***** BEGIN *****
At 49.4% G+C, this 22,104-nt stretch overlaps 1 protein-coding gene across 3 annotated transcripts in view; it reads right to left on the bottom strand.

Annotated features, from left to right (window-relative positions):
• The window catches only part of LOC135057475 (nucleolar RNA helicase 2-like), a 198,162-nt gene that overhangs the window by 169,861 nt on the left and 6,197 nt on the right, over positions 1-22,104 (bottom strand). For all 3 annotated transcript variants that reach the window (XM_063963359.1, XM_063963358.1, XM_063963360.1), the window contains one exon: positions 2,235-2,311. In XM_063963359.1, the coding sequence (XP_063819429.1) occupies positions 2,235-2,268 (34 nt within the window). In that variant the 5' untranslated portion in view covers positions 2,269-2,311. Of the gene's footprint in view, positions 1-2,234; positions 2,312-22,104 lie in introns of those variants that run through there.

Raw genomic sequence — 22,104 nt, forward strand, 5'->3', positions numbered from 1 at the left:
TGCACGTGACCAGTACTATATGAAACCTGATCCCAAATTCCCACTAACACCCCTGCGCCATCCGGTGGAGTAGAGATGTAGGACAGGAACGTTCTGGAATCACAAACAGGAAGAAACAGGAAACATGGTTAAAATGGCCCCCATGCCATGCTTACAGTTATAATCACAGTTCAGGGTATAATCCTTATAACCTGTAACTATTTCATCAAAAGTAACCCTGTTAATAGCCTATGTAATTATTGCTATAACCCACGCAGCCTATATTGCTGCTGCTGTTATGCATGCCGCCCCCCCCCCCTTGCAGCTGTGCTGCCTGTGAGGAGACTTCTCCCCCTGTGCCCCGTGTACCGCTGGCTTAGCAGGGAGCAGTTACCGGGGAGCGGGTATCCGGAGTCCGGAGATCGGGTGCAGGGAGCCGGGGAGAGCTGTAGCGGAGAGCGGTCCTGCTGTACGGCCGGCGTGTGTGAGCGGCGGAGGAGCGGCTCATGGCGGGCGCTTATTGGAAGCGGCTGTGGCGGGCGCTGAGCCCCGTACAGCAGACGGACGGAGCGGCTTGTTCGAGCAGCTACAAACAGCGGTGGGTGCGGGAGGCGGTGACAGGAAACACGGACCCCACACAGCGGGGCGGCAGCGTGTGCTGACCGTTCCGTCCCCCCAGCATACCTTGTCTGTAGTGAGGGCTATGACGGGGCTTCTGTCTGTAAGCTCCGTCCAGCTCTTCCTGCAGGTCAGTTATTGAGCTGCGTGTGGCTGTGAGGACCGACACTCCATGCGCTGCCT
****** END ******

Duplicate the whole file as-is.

At 49.4% G+C, this 22,104-nt stretch overlaps 1 protein-coding gene across 3 annotated transcripts in view; it reads right to left on the bottom strand.

Annotated features, from left to right (window-relative positions):
• The window catches only part of LOC135057475 (nucleolar RNA helicase 2-like), a 198,162-nt gene that overhangs the window by 169,861 nt on the left and 6,197 nt on the right, over positions 1-22,104 (bottom strand). For all 3 annotated transcript variants that reach the window (XM_063963359.1, XM_063963358.1, XM_063963360.1), the window contains one exon: positions 2,235-2,311. In XM_063963359.1, the coding sequence (XP_063819429.1) occupies positions 2,235-2,268 (34 nt within the window). In that variant the 5' untranslated portion in view covers positions 2,269-2,311. Of the gene's footprint in view, positions 1-2,234; positions 2,312-22,104 lie in introns of those variants that run through there.

Raw genomic sequence — 22,104 nt, forward strand, 5'->3', positions numbered from 1 at the left:
TGCACGTGACCAGTACTATATGAAACCTGATCCCAAATTCCCACTAACACCCCTGCGCCATCCGGTGGAGTAGAGATGTAGGACAGGAACGTTCTGGAATCACAAACAGGAAGAAACAGGAAACATGGTTAAAATGGCCCCCATGCCATGCTTACAGTTATAATCACAGTTCAGGGTATAATCCTTATAACCTGTAACTATTTCATCAAAAGTAACCCTGTTAATAGCCTATGTAATTATTGCTATAACCCACGCAGCCTATATTGCTGCTGCTGTTATGCATGCCGCCCCCCCCCCCTTGCAGCTGTGCTGCCTGTGAGGAGACTTCTCCCCCTGTGCCCCGTGTACCGCTGGCTTAGCAGGGAGCAGTTACCGGGGAGCGGGTATCCGGAGTCCGGAGATCGGGTGCAGGGAGCCGGGGAGAGCTGTAGCGGAGAGCGGTCCTGCTGTACGGCCGGCGTGTGTGAGCGGCGGAGGAGCGGCTCATGGCGGGCGCTTATTGGAAGCGGCTGTGGCGGGCGCTGAGCCCCGTACAGCAGACGGACGGAGCGGCTTGTTCGAGCAGCTACAAACAGCGGTGGGTGCGGGAGGCGGTGACAGGAAACACGGACCCCACACAGCGGGGCGGCAGCGTGTGCTGACCGTTCCGTCCCCCCAGCATACCTTGTCTGTAGTGAGGGCTATGACGGGGCTTCTGTCTGTAAGCTCCGTCCAGCTCTTCCTGCAGGTCAGTTATTGAGCTGCGTGTGGCTGTGAGGACCGACACTCCATGCGCTGCCT